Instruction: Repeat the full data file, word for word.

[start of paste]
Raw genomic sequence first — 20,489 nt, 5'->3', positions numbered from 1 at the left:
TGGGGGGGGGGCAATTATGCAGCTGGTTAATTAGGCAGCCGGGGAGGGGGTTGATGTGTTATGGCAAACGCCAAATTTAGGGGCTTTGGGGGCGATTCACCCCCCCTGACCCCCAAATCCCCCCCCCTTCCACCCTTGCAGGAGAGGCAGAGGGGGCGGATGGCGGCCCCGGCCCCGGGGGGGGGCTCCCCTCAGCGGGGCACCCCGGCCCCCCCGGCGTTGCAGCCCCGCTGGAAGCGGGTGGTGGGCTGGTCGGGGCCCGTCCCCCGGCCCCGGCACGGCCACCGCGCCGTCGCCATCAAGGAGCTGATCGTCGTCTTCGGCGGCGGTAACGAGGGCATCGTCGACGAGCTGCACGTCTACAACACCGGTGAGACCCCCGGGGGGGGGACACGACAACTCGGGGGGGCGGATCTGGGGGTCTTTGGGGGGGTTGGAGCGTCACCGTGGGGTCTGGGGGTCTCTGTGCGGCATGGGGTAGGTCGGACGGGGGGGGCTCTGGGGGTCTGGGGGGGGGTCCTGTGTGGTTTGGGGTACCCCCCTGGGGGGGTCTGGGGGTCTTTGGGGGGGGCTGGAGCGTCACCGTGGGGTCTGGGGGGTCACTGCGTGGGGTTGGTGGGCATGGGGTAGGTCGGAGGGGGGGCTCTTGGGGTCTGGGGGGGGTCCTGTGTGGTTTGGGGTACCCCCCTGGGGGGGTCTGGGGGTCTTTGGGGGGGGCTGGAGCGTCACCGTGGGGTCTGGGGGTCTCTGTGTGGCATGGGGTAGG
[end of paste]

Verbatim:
Raw genomic sequence first — 20,489 nt, 5'->3', positions numbered from 1 at the left:
TGGGGGGGGGGCAATTATGCAGCTGGTTAATTAGGCAGCCGGGGAGGGGGTTGATGTGTTATGGCAAACGCCAAATTTAGGGGCTTTGGGGGCGATTCACCCCCCCTGACCCCCAAATCCCCCCCCCTTCCACCCTTGCAGGAGAGGCAGAGGGGGCGGATGGCGGCCCCGGCCCCGGGGGGGGGCTCCCCTCAGCGGGGCACCCCGGCCCCCCCGGCGTTGCAGCCCCGCTGGAAGCGGGTGGTGGGCTGGTCGGGGCCCGTCCCCCGGCCCCGGCACGGCCACCGCGCCGTCGCCATCAAGGAGCTGATCGTCGTCTTCGGCGGCGGTAACGAGGGCATCGTCGACGAGCTGCACGTCTACAACACCGGTGAGACCCCCGGGGGGGGGACACGACAACTCGGGGGGGCGGATCTGGGGGTCTTTGGGGGGGTTGGAGCGTCACCGTGGGGTCTGGGGGTCTCTGTGCGGCATGGGGTAGGTCGGACGGGGGGGGCTCTGGGGGTCTGGGGGGGGGTCCTGTGTGGTTTGGGGTACCCCCCTGGGGGGGTCTGGGGGTCTTTGGGGGGGGCTGGAGCGTCACCGTGGGGTCTGGGGGGTCACTGCGTGGGGTTGGTGGGCATGGGGTAGGTCGGAGGGGGGGCTCTTGGGGTCTGGGGGGGGTCCTGTGTGGTTTGGGGTACCCCCCTGGGGGGGTCTGGGGGTCTTTGGGGGGGGCTGGAGCGTCACCGTGGGGTCTGGGGGTCTCTGTGTGGCATGGGGTAGG